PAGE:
Two large oblong holes in the left side of the bolt allow escape of gas entering the bolt through the firing pin hole. The gas can then drive rearward through a deep rounded cut in the receiver’s left side. Another purpose of the cut is to provide thumb clearance when loading the magazine. A gas shield at the front of the bolt sleeve also helps protect the shooter.
Deep seating of the cartridge in the chamber to support the case in its critical head area is an important but often overlooked safety feature. Only 2.8 mm (0.110″) of the case head projects from the chamber of the Rifle 98 when the round is seated.
Paul Mauser improved the Rifle 98 a few years after it was introduced. German patent 154915, dated May 22, 1901, described a safety firing pin with diametrically opposed lugs on the front of its mainspring flange. The lugs align with shoulders in the bolt when the action is unlocked. According to the German patent, this feature prevents firing if the firing pin would break when the bolt is open.
The Rifle 98 was produced in large quantity by the Mauser Co., several other commercial firms and German arsenals (Spandau, Danzig, Erfurt and Amberg). Mauser and its parent firm, DWM in Berlin, were the most important commercial producers. (DWM stands for Deutsche Waffen-und Munitionsfabriken A.G.; German Arms and Ammunition Co., Inc.)
Post-World War I German 7.9 mm Carbine 98b.
A short 7.9 mm carbine with Mauser 98 action was also adopted by the German Army. Stocked to the muzzle, it is only 37.4″ long and has a flat, turned-down bolt handle to fit a saddle scabbard. Some specimens have replacement bolts with round bolt handle knobs.
The 7.9 mm S cartridge with spitzer bullet, adopted by Germany in 1903 and ready for issue in 1905, gave excellent results in the Rifle 98 with its 74 cm (29.13″) barrel, but produced excessive muzzle blast and flash when fired in the short barrel of the carbine.
In 1908, a longer carbine with 60 cm (23.62″) barrel was adopted. It was called Karabiner 98AZ. (AZ stands for Aufpflanz und Zusammenstellvorrichtung; a means for fixing bayonet and stacking arms.) The AZ was dropped from the designation in 1912. This carbine is actually a versatile short rifle. One of its peculiar features is a turned-down bolt handle with the inner side of the knob flattened and knurled. Another is a small receiver ring of 1.30″ diameter. It was issued to cavalry, foot artillery and special troops. Used extensively during World War I, it also saw service after that war when it was renamed Karabiner 98a.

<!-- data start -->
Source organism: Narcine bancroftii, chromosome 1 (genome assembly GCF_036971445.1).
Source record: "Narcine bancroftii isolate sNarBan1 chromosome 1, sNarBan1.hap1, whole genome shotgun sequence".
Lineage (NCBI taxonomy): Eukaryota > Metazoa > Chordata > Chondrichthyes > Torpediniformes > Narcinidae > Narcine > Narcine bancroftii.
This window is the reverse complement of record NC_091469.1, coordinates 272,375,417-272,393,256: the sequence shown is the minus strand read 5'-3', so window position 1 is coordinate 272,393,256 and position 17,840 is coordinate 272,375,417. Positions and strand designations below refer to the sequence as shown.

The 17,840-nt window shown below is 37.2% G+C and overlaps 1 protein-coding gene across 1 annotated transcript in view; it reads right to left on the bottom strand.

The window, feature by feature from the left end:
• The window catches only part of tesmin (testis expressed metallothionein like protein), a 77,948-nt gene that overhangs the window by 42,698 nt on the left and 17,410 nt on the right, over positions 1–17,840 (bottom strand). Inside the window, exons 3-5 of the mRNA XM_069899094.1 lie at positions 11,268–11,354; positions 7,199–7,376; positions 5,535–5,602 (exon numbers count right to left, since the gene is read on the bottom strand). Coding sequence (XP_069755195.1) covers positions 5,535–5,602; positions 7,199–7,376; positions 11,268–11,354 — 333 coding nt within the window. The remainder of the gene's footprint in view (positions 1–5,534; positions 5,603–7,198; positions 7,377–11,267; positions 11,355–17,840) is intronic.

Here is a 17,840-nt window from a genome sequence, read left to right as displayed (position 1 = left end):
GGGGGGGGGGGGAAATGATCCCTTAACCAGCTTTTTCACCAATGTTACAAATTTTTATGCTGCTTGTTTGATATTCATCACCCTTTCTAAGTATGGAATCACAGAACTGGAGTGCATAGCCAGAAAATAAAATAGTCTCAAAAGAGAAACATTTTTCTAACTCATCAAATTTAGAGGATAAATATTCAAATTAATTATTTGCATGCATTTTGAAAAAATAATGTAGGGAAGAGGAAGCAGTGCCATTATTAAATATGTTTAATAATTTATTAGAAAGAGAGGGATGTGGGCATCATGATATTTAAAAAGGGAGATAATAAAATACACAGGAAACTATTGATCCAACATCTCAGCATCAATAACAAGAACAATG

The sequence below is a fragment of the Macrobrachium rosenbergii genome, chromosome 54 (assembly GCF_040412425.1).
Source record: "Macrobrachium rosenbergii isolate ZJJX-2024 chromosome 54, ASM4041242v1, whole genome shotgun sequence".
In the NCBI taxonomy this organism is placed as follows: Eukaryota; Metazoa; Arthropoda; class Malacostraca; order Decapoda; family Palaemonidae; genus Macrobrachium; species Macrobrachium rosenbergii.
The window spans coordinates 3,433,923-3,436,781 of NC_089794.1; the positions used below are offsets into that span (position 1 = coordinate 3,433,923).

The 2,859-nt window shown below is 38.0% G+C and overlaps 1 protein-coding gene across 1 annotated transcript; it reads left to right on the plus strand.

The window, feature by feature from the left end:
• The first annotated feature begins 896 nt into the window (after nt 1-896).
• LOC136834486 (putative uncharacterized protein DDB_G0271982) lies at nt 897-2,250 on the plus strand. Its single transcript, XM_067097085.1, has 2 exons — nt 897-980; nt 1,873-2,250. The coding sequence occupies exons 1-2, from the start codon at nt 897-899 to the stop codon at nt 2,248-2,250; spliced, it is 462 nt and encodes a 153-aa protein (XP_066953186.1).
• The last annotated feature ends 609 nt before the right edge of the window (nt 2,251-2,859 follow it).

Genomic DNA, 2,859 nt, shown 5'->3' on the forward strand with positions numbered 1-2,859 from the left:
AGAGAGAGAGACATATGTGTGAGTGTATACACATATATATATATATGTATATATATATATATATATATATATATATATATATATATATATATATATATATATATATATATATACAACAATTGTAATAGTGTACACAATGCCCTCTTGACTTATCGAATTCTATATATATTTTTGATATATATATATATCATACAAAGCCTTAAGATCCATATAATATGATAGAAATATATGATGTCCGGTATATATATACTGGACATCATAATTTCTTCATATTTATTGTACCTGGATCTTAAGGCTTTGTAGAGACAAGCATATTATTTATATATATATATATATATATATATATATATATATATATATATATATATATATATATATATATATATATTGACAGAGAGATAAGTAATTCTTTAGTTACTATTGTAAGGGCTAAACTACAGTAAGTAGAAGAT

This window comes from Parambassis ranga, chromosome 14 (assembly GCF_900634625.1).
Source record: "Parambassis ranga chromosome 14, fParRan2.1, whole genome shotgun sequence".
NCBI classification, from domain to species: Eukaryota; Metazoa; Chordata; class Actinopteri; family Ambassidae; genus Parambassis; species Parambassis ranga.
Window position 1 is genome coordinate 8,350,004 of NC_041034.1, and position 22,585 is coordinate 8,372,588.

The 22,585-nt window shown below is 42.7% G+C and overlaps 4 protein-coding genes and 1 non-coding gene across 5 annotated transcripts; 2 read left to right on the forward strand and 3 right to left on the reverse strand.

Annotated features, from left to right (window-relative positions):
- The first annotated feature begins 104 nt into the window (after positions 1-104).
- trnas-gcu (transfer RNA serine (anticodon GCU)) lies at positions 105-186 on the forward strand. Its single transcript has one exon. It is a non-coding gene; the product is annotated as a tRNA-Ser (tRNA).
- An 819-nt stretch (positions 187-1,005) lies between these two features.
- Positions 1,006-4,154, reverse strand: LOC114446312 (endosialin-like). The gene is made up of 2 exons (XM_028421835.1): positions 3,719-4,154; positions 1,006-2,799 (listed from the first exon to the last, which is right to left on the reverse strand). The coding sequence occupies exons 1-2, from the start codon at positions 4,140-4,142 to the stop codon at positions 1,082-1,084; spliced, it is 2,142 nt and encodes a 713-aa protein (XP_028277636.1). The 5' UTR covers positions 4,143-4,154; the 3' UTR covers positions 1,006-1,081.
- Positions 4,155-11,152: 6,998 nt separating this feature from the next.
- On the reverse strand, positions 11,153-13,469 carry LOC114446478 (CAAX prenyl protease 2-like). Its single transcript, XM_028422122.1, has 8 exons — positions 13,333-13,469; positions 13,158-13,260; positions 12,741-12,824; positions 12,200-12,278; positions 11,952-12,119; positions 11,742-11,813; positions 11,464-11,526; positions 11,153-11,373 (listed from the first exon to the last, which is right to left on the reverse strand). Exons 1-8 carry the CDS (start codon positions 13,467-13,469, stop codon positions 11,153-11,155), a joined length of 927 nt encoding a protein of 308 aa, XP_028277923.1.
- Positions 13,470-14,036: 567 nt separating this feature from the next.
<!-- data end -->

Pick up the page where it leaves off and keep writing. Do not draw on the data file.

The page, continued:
Shortly after the turn of the century, many nations in addition to Germany adopted rifles and carbines with Mauser 98 actions. They were in various calibers, principally 7 mm and 7.65 mm, and had a number of different model designations. Mauser, DWM and the Austrian Arms Co., Steyr, Austria, were the leading producers. Turkey was one of the best customers. Others were China, Siam, Serbia, Mexico, Costa Rica and several South American nations.
World War II-vintage German 7.9 mm Carbine 98k.
Due to restrictions placed on German production of military arms by the Versailles Treaty, manufacture of military Mausers was largely taken over during the 1920s and 1930s by Fabrique Nationale (FN) of Herstal, Belgium, and Cesko-slovenska Zbrojovka (Czechoslovakian Arms Factory; abbreviated CZ), Brno, Czechoslovakia. Mausers produced by those firms were in several calibers and had various designations, but all had Mauser 98 actions. They were sold to nations in Europe, Asia, Africa, Central America and South America. Government arsenals in Poland, Yugoslavia, Spain, China and other countries also produced rifles with Mauser 98 actions.
After World War I, The German Rifle 98 was modified by fitting an increased-width lower band and improved rear sight with flat leaf. A long carbine called Karabiner 98b was also adopted. Despite its carbine designation, it has the same 74-cm barrel length as the rifle to avoid muzzle flash when firing the heavily loaded S cartridge. It also has a turned-down bolt handle.